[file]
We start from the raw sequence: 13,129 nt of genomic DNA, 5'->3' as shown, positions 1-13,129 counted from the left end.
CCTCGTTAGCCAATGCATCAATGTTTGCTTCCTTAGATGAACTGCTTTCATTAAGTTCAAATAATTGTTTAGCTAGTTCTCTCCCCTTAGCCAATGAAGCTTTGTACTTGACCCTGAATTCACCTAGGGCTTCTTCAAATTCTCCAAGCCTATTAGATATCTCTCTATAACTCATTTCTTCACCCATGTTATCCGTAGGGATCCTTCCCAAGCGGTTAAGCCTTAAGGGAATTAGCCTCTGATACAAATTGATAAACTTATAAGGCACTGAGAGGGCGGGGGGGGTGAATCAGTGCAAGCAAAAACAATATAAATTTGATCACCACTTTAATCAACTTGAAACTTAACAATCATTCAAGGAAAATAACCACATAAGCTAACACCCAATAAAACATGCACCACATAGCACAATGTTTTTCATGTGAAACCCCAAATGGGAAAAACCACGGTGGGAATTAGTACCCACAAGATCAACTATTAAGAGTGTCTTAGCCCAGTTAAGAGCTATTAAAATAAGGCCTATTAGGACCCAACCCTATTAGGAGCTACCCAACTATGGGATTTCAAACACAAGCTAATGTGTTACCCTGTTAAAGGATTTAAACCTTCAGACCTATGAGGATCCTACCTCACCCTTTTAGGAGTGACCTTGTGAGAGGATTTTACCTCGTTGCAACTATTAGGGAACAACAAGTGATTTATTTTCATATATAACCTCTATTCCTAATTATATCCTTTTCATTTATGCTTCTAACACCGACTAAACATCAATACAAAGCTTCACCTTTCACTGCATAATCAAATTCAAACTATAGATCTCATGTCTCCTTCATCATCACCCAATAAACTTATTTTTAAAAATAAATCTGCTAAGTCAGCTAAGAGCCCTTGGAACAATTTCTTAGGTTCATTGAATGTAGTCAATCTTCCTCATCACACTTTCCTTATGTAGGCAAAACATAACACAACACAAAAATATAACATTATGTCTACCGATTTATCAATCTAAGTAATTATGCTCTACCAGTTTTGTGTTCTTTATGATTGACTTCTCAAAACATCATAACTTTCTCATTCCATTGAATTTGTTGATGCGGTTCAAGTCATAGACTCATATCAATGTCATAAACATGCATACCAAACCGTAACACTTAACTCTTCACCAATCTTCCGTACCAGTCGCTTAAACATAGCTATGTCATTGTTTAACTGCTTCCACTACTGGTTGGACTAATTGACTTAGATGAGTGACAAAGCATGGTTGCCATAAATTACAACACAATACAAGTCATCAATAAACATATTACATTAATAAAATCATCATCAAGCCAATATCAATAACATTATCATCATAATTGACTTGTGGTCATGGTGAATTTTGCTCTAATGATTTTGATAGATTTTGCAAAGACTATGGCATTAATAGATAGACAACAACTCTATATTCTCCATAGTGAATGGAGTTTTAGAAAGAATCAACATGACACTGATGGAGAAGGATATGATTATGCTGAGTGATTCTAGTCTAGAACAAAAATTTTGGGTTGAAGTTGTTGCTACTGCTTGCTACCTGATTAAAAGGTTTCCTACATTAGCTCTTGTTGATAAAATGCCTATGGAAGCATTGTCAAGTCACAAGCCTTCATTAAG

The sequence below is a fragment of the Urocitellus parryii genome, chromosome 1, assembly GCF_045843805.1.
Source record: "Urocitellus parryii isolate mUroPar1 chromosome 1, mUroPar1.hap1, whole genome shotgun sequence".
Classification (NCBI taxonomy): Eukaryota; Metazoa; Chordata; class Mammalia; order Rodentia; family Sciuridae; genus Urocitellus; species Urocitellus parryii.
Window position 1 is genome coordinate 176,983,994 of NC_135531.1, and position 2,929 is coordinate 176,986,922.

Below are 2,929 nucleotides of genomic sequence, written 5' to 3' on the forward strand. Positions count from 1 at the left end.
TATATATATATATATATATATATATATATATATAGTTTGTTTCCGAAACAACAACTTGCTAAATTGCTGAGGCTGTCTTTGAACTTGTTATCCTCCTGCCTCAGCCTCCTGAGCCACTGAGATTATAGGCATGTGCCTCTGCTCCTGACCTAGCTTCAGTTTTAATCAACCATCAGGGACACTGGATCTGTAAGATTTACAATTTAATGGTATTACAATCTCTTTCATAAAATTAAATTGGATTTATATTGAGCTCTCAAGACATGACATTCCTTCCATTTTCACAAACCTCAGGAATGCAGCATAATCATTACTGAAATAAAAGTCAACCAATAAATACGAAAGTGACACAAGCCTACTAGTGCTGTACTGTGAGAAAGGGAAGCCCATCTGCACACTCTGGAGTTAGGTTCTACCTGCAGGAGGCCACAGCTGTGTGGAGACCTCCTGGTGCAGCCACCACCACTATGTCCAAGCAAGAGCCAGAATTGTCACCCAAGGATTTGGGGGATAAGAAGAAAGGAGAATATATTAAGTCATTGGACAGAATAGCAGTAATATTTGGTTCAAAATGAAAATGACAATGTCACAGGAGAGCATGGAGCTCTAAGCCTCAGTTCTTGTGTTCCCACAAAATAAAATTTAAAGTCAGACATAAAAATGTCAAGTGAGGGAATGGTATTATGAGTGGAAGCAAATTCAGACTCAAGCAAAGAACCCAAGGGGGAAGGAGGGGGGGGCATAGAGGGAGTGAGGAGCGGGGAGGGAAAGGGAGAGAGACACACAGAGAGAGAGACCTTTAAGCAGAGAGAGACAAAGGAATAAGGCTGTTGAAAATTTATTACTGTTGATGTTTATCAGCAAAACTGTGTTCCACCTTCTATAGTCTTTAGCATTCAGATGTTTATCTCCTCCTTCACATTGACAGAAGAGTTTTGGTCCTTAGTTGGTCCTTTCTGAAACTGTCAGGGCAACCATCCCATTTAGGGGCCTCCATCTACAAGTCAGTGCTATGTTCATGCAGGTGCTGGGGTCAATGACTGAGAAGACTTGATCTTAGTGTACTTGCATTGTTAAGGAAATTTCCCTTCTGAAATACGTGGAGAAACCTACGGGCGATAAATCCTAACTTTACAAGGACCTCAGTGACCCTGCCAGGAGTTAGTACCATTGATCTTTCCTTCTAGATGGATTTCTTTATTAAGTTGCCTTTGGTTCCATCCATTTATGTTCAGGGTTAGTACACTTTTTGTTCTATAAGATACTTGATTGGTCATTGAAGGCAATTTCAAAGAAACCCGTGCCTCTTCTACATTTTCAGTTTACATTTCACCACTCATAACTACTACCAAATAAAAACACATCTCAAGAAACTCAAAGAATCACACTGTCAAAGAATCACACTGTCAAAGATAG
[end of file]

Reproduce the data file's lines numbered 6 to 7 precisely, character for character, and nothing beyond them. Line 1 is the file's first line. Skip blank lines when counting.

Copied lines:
Window position 1 is genome coordinate 176,983,994 of NC_135531.1, and position 2,929 is coordinate 176,986,922.

Below are 2,929 nucleotides of genomic sequence, written 5' to 3' on the forward strand. Positions count from 1 at the left end.